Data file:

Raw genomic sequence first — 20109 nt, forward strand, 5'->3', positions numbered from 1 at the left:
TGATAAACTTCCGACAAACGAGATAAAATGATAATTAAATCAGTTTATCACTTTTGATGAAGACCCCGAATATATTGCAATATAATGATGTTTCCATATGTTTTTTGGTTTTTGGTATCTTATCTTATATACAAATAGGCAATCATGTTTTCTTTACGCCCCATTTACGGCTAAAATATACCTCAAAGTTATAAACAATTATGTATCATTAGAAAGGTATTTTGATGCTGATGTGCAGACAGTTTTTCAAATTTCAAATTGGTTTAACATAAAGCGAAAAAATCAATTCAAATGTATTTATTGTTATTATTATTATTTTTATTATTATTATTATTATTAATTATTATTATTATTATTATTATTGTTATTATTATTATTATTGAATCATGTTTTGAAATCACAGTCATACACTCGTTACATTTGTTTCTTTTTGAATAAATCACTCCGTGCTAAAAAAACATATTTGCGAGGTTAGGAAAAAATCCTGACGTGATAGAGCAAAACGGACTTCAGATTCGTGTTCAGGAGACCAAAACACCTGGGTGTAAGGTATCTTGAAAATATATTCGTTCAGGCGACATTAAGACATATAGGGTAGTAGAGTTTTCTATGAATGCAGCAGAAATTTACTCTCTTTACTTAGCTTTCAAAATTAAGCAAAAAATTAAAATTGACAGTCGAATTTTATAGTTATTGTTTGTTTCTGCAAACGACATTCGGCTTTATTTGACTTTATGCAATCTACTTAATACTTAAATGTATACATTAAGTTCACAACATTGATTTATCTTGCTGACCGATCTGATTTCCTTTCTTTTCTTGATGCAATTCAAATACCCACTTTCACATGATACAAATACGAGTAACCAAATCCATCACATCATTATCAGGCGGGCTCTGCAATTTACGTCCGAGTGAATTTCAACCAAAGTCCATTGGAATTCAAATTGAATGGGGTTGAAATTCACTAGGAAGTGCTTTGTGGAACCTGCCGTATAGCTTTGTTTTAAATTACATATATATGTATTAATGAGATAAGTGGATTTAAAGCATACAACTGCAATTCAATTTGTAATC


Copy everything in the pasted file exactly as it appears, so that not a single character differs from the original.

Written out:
Raw genomic sequence first — 20109 nt, forward strand, 5'->3', positions numbered from 1 at the left:
TGATAAACTTCCGACAAACGAGATAAAATGATAATTAAATCAGTTTATCACTTTTGATGAAGACCCCGAATATATTGCAATATAATGATGTTTCCATATGTTTTTTGGTTTTTGGTATCTTATCTTATATACAAATAGGCAATCATGTTTTCTTTACGCCCCATTTACGGCTAAAATATACCTCAAAGTTATAAACAATTATGTATCATTAGAAAGGTATTTTGATGCTGATGTGCAGACAGTTTTTCAAATTTCAAATTGGTTTAACATAAAGCGAAAAAATCAATTCAAATGTATTTATTGTTATTATTATTATTTTTATTATTATTATTATTATTAATTATTATTATTATTATTATTATTGTTATTATTATTATTATTGAATCATGTTTTGAAATCACAGTCATACACTCGTTACATTTGTTTCTTTTTGAATAAATCACTCCGTGCTAAAAAAACATATTTGCGAGGTTAGGAAAAAATCCTGACGTGATAGAGCAAAACGGACTTCAGATTCGTGTTCAGGAGACCAAAACACCTGGGTGTAAGGTATCTTGAAAATATATTCGTTCAGGCGACATTAAGACATATAGGGTAGTAGAGTTTTCTATGAATGCAGCAGAAATTTACTCTCTTTACTTAGCTTTCAAAATTAAGCAAAAAATTAAAATTGACAGTCGAATTTTATAGTTATTGTTTGTTTCTGCAAACGACATTCGGCTTTATTTGACTTTATGCAATCTACTTAATACTTAAATGTATACATTAAGTTCACAACATTGATTTATCTTGCTGACCGATCTGATTTCCTTTCTTTTCTTGATGCAATTCAAATACCCACTTTCACATGATACAAATACGAGTAACCAAATCCATCACATCATTATCAGGCGGGCTCTGCAATTTACGTCCGAGTGAATTTCAACCAAAGTCCATTGGAATTCAAATTGAATGGGGTTGAAATTCACTAGGAAGTGCTTTGTGGAACCTGCCGTATAGCTTTGTTTTAAATTACATATATATGTATTAATGAGATAAGTGGATTTAAAGCATACAACTGCAATTCAATTTGTAATC